The IFIC comment also calls on OBSI to communicate with firms throughout the decision process, which, it states, will help speed resolutions.

From the investor side, there also is a sense that OBSI’s role may have become muddied. But the concern expressed in the Ontario Securities Commission‘s Investor Advisory Panel (IAP) submission is that OBSI is increasingly playing the role of mediator to facilitate settlements between firms and clients rather than simply ruling on the merits of complaints and making compensation recommendations.

This view of OBSI as a mediator has arisen in the wake of the industry’s increased willingness to ignore the ombudservice’s compensation recommendations – which, when that happens, leaves aggrieved clients with nothing.

“Since OBSI’s mandate is to act as an independent and impartial arbiter,” the IAP comment states, “then, in our view, [OBSI] has clearly drifted off course and investors are paying the price, with industry choosing too often to ignore the OBSI recommendation and offering instead low-ball settlements.

The fix for this, investor advocates such as the IAP argue, is to make OBSI’s recommendations binding on the firms.

“OBSI must be given the power to provide binding decisions,” the IAP comment states, adding that such a move “would be a game-changer for OBSI.”

This view is echoed in the comments submitted by various other investor advocates, including the Canadian Foundation for Advancement of Investor Rights (a.k.a. FAIR Canada), which argues in its submission that there should be a single, national, statutory dispute-resolution service for clients of the financial services sector with the power to make binding decisions.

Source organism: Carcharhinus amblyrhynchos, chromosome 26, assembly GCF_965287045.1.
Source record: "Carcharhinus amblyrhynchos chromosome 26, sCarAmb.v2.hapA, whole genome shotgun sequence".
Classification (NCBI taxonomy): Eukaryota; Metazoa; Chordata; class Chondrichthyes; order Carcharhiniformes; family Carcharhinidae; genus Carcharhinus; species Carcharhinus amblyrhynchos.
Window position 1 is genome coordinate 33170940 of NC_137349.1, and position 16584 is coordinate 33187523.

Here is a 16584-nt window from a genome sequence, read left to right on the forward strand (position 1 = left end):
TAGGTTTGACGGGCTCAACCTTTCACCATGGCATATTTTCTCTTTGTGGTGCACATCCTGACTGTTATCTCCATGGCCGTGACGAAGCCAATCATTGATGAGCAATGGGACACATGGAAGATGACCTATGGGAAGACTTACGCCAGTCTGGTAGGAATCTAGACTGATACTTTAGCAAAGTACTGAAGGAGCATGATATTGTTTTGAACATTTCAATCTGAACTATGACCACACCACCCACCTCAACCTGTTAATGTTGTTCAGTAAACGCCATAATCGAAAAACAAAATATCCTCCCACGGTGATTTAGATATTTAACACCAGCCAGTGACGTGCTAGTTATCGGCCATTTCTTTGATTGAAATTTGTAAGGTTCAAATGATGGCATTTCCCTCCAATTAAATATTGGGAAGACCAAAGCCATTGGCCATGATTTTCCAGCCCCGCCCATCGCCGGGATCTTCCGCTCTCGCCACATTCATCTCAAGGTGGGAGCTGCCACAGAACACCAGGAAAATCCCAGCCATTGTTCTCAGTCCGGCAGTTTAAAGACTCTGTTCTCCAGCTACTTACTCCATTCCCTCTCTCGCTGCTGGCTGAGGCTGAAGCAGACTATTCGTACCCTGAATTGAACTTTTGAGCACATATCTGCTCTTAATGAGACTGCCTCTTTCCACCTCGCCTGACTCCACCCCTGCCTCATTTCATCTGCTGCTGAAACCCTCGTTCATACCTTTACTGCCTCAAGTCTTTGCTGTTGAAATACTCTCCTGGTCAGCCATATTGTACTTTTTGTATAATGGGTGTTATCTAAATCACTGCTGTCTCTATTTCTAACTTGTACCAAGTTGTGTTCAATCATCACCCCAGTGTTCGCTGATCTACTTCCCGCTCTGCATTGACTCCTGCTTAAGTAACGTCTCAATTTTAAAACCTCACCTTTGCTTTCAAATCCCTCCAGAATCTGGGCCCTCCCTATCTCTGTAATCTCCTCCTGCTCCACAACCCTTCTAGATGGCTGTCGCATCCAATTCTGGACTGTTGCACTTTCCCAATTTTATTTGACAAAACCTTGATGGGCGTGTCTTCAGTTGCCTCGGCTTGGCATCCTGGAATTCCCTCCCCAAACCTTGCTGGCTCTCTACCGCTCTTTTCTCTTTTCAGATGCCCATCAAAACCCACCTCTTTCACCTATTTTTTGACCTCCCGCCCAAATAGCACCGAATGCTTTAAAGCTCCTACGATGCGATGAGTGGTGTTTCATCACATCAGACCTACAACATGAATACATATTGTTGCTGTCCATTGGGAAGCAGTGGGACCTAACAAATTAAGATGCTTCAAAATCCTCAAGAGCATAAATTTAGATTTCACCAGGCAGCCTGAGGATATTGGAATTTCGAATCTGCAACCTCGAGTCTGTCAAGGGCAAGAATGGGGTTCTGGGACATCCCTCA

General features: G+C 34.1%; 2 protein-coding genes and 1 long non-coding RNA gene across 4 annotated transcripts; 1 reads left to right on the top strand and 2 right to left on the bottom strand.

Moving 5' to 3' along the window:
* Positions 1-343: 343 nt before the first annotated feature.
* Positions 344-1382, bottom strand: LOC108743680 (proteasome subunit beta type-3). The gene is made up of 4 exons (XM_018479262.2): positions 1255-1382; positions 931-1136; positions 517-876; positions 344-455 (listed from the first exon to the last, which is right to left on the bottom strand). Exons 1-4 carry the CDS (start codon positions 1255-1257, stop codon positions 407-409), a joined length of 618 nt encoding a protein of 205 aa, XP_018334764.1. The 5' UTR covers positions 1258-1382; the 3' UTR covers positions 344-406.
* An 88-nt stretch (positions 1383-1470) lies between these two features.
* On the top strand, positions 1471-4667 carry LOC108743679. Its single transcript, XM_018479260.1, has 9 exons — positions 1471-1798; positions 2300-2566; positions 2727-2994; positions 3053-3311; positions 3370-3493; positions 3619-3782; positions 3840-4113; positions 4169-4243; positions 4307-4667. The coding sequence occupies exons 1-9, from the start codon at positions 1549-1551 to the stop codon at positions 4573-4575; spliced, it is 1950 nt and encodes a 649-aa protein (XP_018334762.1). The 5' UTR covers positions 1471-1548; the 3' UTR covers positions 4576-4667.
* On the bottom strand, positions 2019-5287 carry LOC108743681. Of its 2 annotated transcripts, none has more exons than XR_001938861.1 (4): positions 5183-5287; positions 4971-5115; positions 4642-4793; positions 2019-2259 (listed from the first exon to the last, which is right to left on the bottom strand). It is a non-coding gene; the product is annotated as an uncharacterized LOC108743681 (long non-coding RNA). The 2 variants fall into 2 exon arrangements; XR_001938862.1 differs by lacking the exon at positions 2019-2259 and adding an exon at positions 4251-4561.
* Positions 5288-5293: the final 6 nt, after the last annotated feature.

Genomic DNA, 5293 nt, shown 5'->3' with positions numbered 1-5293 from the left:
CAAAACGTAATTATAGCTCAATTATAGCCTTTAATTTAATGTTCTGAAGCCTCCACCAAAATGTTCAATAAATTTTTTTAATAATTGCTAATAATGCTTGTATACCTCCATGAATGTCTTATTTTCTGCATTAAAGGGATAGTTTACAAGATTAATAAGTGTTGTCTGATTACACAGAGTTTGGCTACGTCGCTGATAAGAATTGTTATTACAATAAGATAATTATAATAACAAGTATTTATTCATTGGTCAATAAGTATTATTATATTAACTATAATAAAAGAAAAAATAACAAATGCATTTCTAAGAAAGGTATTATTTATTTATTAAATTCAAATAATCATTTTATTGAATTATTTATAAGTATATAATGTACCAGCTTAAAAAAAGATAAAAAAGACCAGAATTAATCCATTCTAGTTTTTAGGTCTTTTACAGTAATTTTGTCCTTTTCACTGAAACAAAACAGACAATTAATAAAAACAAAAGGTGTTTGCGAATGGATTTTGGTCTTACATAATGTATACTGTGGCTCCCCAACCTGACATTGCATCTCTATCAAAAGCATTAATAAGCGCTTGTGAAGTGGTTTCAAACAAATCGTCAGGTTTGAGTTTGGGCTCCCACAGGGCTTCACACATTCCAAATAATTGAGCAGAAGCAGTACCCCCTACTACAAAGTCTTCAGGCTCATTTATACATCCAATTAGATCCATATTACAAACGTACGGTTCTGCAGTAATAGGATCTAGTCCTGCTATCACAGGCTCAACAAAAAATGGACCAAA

Investor advocates have repeatedly called for OBSI to be given the power to impose its decisions on firms; the previous independent review of OBSI (carried out in 2011) also made this recommendation. But the regulators have not followed that advice.

IFIC’s comment warns that doing so would make the process more legalistic and expensive, eliminating many of the virtues of informal dispute resolution.

Another major issue for the industry is OBSI’s fee model, which, the IFIC comment states, is not sufficiently transparent.

PMAC’s comment echoes this criticism, arguing that the methodology for determining OBSI’s fees for portfolio managers is unfair – particularly as they have generated very few complaints. (All investment firms were required to join OBSI as of August 2014.)

According to PMAC’s submission, portfolio-management firms generated only 10 cases for OBSI in the 15 months after they were required to use the service. And, the comment continues, these firms are collectively paying an estimated $500,000 in annual fees.

“In our view,” the PMAC submission states, “it is completely unjustified to subject each registered portfolio manager in Canada to pay OBSI an annual fee regardless of whether the service is ever used.”

The PMAC comment argues that the fees levied on portfolio-management firms effectively are subsidizing the costs of serving other sorts of firms with more substantial complaint volumes.